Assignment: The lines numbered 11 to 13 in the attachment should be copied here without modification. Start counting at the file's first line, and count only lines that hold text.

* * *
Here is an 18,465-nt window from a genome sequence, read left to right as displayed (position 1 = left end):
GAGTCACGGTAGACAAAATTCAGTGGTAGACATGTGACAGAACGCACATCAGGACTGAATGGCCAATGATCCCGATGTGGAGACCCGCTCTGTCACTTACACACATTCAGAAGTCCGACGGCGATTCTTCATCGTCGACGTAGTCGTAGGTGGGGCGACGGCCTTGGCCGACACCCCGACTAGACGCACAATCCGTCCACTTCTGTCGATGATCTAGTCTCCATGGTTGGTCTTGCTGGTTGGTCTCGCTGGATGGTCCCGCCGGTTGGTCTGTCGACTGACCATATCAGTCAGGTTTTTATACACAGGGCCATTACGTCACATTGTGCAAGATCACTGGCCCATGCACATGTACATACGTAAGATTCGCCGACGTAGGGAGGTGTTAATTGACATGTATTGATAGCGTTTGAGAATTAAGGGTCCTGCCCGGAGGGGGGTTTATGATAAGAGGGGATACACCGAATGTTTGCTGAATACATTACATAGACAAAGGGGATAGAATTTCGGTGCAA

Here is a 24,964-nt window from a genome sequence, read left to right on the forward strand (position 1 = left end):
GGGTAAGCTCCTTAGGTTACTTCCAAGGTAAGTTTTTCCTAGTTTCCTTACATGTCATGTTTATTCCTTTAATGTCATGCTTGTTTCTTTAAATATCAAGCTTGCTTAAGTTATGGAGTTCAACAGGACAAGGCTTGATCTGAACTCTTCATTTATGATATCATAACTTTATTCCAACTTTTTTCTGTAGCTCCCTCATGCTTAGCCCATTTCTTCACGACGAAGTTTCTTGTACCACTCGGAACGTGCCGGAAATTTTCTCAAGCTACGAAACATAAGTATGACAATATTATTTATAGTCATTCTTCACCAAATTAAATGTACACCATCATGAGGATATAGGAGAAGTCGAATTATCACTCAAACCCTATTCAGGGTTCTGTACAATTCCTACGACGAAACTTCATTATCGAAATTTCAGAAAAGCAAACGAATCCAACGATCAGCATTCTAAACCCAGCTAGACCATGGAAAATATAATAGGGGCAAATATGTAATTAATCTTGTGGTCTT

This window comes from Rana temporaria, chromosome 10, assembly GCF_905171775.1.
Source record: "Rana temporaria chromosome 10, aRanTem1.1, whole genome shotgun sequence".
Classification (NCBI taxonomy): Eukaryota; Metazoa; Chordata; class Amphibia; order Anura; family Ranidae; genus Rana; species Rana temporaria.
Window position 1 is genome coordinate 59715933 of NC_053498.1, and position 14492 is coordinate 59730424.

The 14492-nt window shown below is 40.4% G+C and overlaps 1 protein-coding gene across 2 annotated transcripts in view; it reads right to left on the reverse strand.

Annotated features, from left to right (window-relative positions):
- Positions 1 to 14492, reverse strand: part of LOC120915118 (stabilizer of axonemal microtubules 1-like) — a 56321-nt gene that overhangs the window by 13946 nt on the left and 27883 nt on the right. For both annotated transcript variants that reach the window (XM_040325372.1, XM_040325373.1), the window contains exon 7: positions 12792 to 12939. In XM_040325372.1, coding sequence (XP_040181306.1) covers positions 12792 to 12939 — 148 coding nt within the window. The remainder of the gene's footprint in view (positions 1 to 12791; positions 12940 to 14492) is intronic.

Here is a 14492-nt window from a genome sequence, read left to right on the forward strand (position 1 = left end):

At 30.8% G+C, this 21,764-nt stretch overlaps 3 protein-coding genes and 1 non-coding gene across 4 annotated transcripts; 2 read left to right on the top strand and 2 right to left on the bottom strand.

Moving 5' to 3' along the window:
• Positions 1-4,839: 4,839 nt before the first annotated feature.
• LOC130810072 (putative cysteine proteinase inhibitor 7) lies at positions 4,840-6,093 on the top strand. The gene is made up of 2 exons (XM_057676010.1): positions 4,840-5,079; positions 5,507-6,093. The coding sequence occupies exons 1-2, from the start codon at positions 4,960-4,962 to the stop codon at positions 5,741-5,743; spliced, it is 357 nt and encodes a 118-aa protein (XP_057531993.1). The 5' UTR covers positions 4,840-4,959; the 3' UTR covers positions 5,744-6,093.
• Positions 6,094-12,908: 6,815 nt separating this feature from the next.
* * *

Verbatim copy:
- Positions 1 to 14492, reverse strand: part of LOC120915118 (stabilizer of axonemal microtubules 1-like) — a 56321-nt gene that overhangs the window by 13946 nt on the left and 27883 nt on the right. For both annotated transcript variants that reach the window (XM_040325372.1, XM_040325373.1), the window contains exon 7: positions 12792 to 12939. In XM_040325372.1, coding sequence (XP_040181306.1) covers positions 12792 to 12939 — 148 coding nt within the window. The remainder of the gene's footprint in view (positions 1 to 12791; positions 12940 to 14492) is intronic.

Here is a 14492-nt window from a genome sequence, read left to right on the forward strand (position 1 = left end):

At 30.8% G+C, this 21,764-nt stretch overlaps 3 protein-coding genes and 1 non-coding gene across 4 annotated transcripts; 2 read left to right on the top strand and 2 right to left on the bottom strand.